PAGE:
At least $100bn of blue and grey hydrogen production facilities in Europe and Asia are at risk of becoming stranded assets by 2030, according to financial think-tank Carbon Tracker, potentially paving the way for green H2’s dominance far earlier than expected.

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In fact, new and existing grey and blue hydrogen assets in these regions, including existing H2 production plants, could be stranded “almost immediately”, Carbon Tracker said, as a combination of high global gas prices and supply-side uncertainty undermine the economics of producing hydrogen with fossil gas.

The long-run marginal costs (the cost of adding one more unit of production to an existing plant) of producing both grey and blue hydrogen from methane (with the latter using carbon capture and storage), shot up by 70% after Russia invaded Ukraine, to about $12/kg in August .

This has put a premium of at least 50% (or around $7.60/kg) on the marginal cost of grey and blue hydrogen in Europe, compared to green hydrogen production in the Iberian peninsula, Carbon Tracker claims.

The report, Clean Hydrogen’s Place in the Energy Transition, which uses Rystad Energy data, estimated Iberian production to cost around $3.50/kg in March 2022, when the Russian invasion began.

Rystad tells Hydrogen Insight that there are four operational blue hydrogen production facilities in Europe.

In Asia, blue and grey hydrogen production would be 35% and 29% higher than green H2 manufacturing respectively, Carbon Tracker said, putting hydrogen producers under exactly the same pressures as their European counterparts.

“The ability of investors to guarantee favourable returns over a fossil-hydrogen asset’s operational tenure is therefore questioned,” the report said. “The unpredictable rise in gas prices, along with gas supply disruptions, especially at current levels could automatically change a profit-making blue/grey hydrogen asset to a loss-making one.”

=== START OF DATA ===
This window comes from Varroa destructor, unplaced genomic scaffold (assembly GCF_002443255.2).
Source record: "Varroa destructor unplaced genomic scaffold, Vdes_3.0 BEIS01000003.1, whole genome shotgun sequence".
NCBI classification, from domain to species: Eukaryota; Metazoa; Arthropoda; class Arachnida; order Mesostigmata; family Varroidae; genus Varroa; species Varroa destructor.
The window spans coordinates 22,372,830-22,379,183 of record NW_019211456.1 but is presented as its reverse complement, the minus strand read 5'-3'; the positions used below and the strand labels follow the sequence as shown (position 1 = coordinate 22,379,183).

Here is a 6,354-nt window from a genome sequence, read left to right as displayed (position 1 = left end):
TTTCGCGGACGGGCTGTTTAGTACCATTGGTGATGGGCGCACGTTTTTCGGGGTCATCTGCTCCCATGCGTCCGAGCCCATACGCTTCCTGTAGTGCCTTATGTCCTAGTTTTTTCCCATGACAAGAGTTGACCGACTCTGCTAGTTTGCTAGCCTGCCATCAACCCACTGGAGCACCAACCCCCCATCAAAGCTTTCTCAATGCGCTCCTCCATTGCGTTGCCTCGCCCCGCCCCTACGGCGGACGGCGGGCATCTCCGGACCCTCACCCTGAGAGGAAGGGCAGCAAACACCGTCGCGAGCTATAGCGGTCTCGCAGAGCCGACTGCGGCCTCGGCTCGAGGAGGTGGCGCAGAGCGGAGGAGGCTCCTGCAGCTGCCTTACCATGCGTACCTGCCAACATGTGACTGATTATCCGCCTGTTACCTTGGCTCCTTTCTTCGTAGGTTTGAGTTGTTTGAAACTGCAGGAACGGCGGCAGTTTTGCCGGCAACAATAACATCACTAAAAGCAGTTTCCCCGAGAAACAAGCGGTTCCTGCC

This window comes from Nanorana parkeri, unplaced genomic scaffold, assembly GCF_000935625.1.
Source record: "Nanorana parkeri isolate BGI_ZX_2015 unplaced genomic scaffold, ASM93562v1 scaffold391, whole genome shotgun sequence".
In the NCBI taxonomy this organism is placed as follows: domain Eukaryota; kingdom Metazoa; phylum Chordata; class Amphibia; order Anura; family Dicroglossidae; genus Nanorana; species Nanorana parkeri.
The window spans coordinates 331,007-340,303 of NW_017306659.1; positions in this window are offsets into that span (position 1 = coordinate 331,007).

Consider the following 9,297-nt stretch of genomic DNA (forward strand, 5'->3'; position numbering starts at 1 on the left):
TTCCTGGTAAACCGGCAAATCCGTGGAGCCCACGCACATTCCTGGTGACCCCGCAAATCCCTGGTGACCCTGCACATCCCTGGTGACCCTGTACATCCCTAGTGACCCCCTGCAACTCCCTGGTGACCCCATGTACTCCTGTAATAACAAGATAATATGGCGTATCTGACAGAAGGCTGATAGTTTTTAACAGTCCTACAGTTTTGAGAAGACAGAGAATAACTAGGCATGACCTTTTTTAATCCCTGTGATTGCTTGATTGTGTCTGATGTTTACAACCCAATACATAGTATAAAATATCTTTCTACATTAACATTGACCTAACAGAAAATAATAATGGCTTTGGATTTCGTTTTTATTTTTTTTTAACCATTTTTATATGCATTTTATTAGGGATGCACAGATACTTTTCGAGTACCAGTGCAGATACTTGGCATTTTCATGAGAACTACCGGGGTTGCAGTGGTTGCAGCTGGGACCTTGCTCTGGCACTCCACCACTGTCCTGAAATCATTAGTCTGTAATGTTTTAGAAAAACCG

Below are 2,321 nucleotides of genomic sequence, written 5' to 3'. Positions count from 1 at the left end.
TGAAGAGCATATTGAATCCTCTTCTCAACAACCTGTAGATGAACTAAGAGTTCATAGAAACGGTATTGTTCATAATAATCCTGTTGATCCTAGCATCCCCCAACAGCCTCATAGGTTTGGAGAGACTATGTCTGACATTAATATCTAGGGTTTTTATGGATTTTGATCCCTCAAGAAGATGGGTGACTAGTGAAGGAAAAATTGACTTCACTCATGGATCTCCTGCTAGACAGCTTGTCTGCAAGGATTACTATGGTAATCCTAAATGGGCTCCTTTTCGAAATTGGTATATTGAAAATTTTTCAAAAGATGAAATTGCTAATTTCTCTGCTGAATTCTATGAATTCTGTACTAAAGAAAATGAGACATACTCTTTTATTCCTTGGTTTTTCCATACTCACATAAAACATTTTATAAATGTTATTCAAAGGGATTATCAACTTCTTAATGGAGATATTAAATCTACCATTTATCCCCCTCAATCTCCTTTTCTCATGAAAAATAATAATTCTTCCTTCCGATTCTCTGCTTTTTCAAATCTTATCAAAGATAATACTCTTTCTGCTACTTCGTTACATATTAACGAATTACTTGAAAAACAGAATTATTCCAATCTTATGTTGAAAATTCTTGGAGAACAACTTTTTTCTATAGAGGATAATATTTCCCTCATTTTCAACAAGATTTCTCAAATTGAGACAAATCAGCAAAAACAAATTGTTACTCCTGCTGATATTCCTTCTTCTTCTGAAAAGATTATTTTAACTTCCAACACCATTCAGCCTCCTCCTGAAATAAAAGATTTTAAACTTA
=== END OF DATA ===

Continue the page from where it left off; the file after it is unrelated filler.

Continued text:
Pointing out that the development of new blue and grey hydrogen assets is not aligned with gas supply growth in net-zero pathways outlined by either the International Energy Agency or the Intergovernmental Panel on Climate Change, the report warned that operators might also have trouble sourcing long-term fossil-gas supply.

“Fossil-hydrogen asset owners with long-term gas supply contracts beyond 2020 are at risk of stranding, as none of the presented net zero scenarios supports for more gas expansion or supply,” Carbon Tracker said.

This, of course, assumes that those pathways are followed, and that oil & gas companies adjust their investment strategies accordingly — which at present seems unlikely.

But US operators will be shielded to a certain extent from the supply and pricing pressures affecting Asia and Europe, due to overall lower gas prices in the US market, the study said.

“This should, however, not be misconstrued by US investors to make new investments in fossil hydrogen,” the report warned, noting that declining gas supply could affect the US market by the early 2040s.

However, even in the US, policy developments will accelerate green hydrogen at the expense of blue and grey, Carbon Tracker believes. Earlier this year, the US Congress passed a game-changing piece of legislation, the Inflation Reduction Act (IRA), which offers a maximum $3/kg tax credit for green H2 projects.

“With the recent introduction of [the] IRA, a $3/kg tax subsidy on the [levelised cost] for new green hydrogen assets will see the new price for US green hydrogen assets become cheaper than incumbent blue and grey,” Kofi Mbuk, senior cleantech analyst at Carbon Tracker and author of the report, told Hydrogen Insight.

It might be possible for blue hydrogen projects with low methane leakage to qualify for some portion of the tax credits available under the IRA, but reaching the $3/kg rate would be far harder.

But the Carbon Tracker report also called for more widespread subsidies for green H2 projects, noting that reaching productino costs of $2/kg would require electricity to be supplied at $25/MWh — too low to incentivise investment in renewables.

As such, Mbuk called for policymakers to consider introducing a contract for difference programme for hydrogen, which the UK has already sanctioned, as well as tax credit schemes like those in the US.

UPDATED: to clarify that the four facilities in Europe are blue hydrogen production plants